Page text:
27. A method as recited in claim 26 wherein said olefin is in gas phase.
Description
FIELD OF THE INVENTION

The present invention pertains to methods for inhibiting the formation of fouling deposits in basic (i.e., pH>7) wash systems of the type adapted to scrub impurities from liquid or gas phase hydrocarbonaceous mediums.

BACKGROUND OF THE INVENTION

This invention relates to the prevention of fouling in a basic solution which is in contact with a gaseous or liquid hydrocarbon stream.

In cracking operations, such as in the pyrolytic cracking of ethane, propane, and naphthas to form olefins, oxygenated compounds, including carbonyl compounds, are formed. The amount of carbonyl compounds, such as aldehydes and ketones, formed in such operations can vary widely, but is typically about 1-100 ppm in the gas stream with concentrations as high as 1000 ppm occasionally being encountered because of the utilization of various feedstocks and cracking temperatures. When the gas stream is passed through a basic wash (pH>7) to remove acidic components such as hydrogen sulfide and carbon dioxide, oxygen containing compounds, such as the carbonyl functionality compounds, are also removed. These oxygen containing compounds, particularly acetaldehyde, will undergo polymerization in the presence of the basic wash or scrubbing conditions. In the wash tower, the resulting polymer will settle on the trays leading to fouling and eventual plugging of the trays, which means the unit must be shut down for cleaning -- obviously a costly operation. The basic wash systems, where treatment is required to inhibit such polymer-based fouling, include amine acid gas scrubber (e.g., MEA, DEA, isopropyl amine, butyl amine, etc.) and caustic wash systems.

SUMMARY OF THE INVENTION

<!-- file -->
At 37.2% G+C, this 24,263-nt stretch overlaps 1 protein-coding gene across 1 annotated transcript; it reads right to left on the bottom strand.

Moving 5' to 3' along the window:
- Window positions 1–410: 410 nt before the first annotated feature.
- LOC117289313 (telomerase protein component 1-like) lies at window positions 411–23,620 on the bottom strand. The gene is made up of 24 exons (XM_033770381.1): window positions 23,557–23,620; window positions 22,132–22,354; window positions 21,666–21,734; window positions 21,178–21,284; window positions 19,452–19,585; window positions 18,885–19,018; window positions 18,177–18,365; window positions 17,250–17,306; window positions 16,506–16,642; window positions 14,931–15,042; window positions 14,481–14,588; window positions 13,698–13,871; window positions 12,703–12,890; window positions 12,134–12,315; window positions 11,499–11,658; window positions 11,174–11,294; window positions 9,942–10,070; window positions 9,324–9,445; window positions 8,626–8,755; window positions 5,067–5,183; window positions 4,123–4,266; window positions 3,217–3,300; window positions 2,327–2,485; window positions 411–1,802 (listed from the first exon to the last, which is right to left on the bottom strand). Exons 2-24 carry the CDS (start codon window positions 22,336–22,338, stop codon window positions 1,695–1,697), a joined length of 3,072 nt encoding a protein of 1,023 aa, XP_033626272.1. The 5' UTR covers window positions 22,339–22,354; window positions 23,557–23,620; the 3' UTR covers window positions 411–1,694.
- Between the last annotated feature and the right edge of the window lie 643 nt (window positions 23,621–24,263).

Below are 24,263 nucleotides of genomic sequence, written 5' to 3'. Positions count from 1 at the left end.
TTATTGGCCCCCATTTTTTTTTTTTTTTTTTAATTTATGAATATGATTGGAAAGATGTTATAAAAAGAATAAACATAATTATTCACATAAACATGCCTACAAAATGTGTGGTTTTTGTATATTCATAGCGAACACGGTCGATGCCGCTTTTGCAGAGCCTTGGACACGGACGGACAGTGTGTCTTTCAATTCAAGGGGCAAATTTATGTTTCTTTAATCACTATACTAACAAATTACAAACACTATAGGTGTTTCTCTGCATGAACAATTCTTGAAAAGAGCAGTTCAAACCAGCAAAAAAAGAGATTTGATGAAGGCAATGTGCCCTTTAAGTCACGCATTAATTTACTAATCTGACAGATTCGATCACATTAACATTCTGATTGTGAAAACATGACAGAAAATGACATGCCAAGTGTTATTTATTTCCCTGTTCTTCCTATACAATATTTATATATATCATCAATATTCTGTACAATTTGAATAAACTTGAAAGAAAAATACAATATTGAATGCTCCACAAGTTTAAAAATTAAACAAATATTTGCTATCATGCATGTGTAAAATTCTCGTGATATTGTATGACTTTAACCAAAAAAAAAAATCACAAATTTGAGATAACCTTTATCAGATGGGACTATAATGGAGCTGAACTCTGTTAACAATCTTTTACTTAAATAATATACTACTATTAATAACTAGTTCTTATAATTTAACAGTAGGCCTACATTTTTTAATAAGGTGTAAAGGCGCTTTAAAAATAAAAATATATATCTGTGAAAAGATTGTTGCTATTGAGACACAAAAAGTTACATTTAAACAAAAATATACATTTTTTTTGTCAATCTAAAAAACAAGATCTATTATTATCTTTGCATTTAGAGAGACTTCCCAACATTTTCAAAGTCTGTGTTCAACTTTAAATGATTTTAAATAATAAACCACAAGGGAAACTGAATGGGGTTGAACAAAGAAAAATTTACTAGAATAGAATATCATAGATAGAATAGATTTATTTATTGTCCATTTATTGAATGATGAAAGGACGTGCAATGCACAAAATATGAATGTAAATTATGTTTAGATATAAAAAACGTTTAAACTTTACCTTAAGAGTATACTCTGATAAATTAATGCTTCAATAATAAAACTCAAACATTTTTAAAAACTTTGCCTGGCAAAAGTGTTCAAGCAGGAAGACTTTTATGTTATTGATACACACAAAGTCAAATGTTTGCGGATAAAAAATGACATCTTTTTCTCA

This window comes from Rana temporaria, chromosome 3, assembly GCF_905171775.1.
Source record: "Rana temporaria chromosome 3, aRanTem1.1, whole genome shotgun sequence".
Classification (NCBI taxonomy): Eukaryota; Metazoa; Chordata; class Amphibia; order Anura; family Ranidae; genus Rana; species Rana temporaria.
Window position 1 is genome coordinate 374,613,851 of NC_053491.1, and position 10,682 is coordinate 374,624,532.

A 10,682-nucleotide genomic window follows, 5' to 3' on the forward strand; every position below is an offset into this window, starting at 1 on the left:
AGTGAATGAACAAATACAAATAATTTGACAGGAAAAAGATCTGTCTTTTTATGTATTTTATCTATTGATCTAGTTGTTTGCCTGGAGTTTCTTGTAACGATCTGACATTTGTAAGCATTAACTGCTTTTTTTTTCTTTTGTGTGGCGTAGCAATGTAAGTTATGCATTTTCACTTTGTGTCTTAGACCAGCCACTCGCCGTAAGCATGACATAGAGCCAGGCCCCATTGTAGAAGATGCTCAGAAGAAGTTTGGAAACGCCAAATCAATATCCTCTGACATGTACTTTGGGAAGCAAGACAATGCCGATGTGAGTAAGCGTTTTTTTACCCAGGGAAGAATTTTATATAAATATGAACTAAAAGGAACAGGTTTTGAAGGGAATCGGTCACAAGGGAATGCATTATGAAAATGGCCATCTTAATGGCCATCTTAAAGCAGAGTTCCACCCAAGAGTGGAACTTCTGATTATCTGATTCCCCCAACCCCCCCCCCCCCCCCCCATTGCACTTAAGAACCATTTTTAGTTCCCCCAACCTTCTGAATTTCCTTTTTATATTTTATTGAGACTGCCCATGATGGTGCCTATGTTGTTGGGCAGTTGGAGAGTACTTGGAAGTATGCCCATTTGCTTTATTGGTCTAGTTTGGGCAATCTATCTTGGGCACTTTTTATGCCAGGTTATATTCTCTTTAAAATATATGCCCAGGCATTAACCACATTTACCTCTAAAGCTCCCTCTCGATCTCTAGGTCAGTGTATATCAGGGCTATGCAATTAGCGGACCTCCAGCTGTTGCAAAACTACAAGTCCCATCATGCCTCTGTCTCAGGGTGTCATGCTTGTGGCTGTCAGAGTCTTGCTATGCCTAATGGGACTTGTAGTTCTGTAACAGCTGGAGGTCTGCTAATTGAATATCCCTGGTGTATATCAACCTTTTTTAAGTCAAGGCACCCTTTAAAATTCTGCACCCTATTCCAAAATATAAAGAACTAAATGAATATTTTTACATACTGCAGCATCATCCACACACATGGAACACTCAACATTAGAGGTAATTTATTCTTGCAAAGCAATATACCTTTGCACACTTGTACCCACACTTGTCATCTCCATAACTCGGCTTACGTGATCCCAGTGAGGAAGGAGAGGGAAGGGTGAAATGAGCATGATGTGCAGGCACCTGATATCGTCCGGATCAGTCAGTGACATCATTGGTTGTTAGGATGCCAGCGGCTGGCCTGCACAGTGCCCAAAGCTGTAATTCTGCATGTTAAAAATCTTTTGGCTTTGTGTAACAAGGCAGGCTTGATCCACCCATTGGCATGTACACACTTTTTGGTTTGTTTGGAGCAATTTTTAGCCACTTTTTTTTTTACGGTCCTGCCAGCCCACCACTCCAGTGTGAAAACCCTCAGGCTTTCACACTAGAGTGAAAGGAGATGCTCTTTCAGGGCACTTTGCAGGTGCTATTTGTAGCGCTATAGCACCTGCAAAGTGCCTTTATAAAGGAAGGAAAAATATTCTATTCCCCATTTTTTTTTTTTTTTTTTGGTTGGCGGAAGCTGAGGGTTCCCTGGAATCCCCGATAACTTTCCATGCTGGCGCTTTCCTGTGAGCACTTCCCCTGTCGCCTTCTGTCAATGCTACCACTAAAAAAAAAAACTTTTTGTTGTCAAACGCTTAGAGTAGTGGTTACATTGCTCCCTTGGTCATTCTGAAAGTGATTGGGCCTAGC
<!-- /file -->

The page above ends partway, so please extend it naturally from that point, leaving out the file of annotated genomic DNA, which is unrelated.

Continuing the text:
Polymer based fouling is inhibited in basic (pH 7) wash systems of the type adapted to remove impurities from liquid or gas phase hydrocarbon mediums by adding to the wash system an ethylenediamine compound. As used herein, "ethylenediamine compound" signifies any compound within the class defined by the formula

NH2 (CH2 CH2 NH)x H

wherein x is an integer of from 1 to about 10. Also within the purview of "ethylenediamine compound" are the water soluble salt forms of the amines encompassed by the above formula.

The treatment is particularly well suited for inhibition of polymer based deposits formed during the caustic scrubbing of gas phase olefinic hydrocarbons resulting from pyrolytic cracking processes. Heretofore, when such gas phase olefinic hydrocarbon streams were subjected to caustic wash systems, the carbonyl compounds therein, including ketone and aldehyde contaminants, tended to undergo Aldol condensation, forming insoluble polymer molecules. The polymers deposited on system equipment and, for instance, tended to plug the trays in the caustic wash tower.

Between the aldehyde and ketone type contaminants, aldehyde based polymer formation appears to be more prevalent and more troublesome. In fact, between ketone and aldehyde contaminants, it is desirable to provide an antifoulant treatment that exhibits selectivity for the aldehyde. Such selectivity appears to be exhibited by the ethylenediamine compound treatment of the present invention.

The inventive method is particularly appropriate for the basic washing process which follows the pyrolytic cracking of such hydrocarbons as ethane, propane, butane, naphtha and mixtures thereof to produce the corresponding gaseous ethylene, propylene, butadiene and the like, containing the carbonyl and other contaminants.

Generally, the basic washing entails contacting the gaseous olefins with an aqueous basic solution in a wash tower to remove hydrogen sulfide, carbon dioxide and other oxygenated compounds therefrom. As earlier discussed, the conditions are such as to be conducive for condensation reactions of any aldehydes (acetaldehydes) and/or ketones contained therein.

The present method entails assuring that the basic wash takes place in the presence of the ethylenediamine compounds.

PRIOR ART

In U.S. Pat. No. 4,673,489 (Roling), hydroxylamine and its hydrochloride and hydrogen sulfate salts have been used to inhibit polymer formation caused by condensation reaction of aldehydes contained in caustic scrubber units. However, despite the tremendous success of such treatments, these compounds are expensive and must be overfed to the caustic scrubber units in light of their apparent selectivity toward the ketone contaminant.